Microsoft is a typical organizational example that illustrates the 4-V model of ethical leadership. The use of ethical leadership allows Bill Gates to significantly release the key tensions within leadership during Microsoft’s globalization process. Firstly, the founder of Microsoft, Bill Gates starts with the inner journey of his ethical leadership. Bill Gates has discovered his core values, i.e. passion, intensity, and tenacity (JD, 2011). Then, he identifies a vision that the world could be improved by reducing inequity. By identifying this vision, Bill Gates is able to align his actions to what are the right things to do. In the following, he seeks his personal voice to express vision through management, focusing all his time, energy, and resources on making a better world, instead of getting retired. In the second step, Bill Gates behaves in the purpose of serving the common good, the virtue. For example, he has set a family foundation in which philanthropy plays an important role. The ethical leadership of Bill Gates has significantly boosted the globalization of Microsoft. In the process of globalization, most of Microsoft’s competitors have sacrificed the humanity. For example, Apple under the leadership of Steven Jobs had been establishing sweat factories in the developing. By contract, the emphasis on humanity in Bill Gates’ leadership has increased the brand image and facilitated its market exploitation in the global markets. In conclusion, ethical leadership can be an effective tool by which the leaders manage their organizations. As to deliver the optimal performance, the leaders should arrange the four sides of ethical leadership in the 4-V model properly by aligning the internal factors with the external factors to achieve the common good.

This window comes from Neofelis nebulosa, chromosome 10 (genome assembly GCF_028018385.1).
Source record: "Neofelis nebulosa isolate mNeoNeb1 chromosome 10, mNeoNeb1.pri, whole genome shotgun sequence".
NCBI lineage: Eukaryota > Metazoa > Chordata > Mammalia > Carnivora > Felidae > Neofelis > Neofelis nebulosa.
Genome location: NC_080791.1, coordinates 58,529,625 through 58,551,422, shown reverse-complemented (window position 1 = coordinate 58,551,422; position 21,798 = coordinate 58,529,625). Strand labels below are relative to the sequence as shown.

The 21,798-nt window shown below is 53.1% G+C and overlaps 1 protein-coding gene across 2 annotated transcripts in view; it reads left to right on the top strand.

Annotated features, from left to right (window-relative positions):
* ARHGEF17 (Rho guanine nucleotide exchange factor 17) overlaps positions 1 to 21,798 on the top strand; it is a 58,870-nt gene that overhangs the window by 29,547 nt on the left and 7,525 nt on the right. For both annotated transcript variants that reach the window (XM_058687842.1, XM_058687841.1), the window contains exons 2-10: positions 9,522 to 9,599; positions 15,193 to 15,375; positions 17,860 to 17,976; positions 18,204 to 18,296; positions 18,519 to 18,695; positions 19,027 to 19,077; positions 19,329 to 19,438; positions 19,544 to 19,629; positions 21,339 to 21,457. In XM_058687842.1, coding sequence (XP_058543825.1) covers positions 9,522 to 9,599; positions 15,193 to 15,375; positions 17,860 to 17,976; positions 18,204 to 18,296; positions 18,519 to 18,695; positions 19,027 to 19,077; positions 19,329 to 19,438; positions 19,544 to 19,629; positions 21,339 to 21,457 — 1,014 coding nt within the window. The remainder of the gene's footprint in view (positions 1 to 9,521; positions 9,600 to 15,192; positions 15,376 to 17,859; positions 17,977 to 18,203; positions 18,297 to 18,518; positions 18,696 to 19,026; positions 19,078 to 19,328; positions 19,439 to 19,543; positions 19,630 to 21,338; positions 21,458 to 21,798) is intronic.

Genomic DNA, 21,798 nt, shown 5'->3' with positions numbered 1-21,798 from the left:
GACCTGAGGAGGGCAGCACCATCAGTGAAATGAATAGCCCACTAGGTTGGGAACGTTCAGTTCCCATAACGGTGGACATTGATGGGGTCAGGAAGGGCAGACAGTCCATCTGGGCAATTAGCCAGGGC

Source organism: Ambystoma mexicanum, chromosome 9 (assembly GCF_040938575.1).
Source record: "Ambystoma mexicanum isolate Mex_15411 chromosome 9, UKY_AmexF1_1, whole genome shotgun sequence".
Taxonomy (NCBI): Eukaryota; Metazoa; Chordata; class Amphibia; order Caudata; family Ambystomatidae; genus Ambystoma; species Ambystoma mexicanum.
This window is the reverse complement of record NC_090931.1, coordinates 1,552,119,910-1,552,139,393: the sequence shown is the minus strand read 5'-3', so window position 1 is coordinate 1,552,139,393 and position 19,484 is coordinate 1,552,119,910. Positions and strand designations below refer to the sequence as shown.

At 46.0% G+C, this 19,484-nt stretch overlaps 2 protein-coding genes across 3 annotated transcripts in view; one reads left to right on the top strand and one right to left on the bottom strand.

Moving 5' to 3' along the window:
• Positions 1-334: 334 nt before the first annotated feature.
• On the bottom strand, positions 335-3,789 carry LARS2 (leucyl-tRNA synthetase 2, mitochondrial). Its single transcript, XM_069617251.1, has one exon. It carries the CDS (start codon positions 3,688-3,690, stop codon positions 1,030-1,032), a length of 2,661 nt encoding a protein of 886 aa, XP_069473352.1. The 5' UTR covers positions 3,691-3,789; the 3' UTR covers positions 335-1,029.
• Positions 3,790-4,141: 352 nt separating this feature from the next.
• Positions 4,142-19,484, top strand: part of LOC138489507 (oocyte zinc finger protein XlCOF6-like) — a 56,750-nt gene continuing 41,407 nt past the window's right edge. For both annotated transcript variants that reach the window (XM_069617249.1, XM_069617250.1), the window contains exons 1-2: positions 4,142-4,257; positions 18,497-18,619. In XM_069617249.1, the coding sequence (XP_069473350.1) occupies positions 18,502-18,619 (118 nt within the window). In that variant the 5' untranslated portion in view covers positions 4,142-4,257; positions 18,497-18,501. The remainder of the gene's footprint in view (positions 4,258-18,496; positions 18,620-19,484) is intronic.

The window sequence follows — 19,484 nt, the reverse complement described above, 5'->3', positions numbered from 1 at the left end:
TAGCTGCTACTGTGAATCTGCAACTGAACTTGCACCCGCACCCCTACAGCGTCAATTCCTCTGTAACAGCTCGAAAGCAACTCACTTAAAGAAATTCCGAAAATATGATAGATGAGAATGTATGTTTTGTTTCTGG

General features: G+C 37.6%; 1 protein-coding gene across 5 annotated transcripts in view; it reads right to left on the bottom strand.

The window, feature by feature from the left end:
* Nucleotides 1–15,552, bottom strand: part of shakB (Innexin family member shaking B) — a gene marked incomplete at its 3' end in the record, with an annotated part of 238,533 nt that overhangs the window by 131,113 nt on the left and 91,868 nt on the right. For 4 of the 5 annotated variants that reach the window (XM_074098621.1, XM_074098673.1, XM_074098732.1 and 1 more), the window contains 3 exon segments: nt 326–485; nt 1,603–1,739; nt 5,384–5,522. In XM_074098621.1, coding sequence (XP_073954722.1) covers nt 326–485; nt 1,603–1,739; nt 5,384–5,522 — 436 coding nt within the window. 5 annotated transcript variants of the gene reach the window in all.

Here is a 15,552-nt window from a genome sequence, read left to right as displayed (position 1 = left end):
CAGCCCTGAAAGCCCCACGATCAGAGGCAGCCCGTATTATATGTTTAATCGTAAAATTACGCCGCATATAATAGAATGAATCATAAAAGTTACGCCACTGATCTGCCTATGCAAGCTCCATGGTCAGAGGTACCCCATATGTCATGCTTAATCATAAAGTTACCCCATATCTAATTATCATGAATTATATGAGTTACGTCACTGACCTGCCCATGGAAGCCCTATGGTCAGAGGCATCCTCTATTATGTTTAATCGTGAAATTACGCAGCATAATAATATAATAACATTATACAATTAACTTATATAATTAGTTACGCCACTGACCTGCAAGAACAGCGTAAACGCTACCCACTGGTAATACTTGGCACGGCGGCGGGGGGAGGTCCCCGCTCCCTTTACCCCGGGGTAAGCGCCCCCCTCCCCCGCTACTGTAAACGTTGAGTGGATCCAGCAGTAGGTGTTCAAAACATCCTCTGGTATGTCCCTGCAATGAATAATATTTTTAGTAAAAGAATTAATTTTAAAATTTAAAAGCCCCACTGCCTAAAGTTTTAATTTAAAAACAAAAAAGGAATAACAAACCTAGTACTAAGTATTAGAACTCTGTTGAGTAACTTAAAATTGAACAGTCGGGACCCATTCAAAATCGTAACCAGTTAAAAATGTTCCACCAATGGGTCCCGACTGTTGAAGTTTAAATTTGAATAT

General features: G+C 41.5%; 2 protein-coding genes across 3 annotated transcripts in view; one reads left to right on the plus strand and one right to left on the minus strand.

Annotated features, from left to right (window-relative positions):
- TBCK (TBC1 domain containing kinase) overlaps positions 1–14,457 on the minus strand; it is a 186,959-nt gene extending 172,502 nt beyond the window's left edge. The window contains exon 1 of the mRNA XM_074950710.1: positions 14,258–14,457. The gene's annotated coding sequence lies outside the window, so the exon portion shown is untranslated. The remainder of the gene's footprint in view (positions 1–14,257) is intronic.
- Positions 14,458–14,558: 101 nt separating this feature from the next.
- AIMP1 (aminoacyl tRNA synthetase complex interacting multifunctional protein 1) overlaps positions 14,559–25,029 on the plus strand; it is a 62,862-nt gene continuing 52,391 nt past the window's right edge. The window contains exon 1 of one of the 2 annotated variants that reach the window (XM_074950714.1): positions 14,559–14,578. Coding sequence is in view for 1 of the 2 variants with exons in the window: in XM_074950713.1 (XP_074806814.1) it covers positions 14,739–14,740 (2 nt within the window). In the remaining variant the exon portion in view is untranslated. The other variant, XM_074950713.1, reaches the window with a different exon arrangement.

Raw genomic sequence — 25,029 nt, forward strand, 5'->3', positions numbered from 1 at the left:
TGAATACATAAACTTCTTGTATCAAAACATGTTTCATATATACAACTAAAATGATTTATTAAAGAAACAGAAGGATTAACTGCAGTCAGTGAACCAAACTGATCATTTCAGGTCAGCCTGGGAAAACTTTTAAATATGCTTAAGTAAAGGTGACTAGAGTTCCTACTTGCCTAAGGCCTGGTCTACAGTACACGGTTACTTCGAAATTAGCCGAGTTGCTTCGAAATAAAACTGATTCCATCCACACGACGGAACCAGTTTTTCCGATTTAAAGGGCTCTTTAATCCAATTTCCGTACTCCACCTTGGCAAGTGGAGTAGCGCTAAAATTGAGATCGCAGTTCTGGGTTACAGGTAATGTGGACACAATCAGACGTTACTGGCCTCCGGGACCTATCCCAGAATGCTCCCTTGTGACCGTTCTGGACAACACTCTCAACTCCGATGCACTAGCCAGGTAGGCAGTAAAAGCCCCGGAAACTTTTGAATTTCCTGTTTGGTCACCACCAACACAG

JD(2011) ‘Lessons Learned from Bill Gates’ [online]. Available from: [9 March 2014].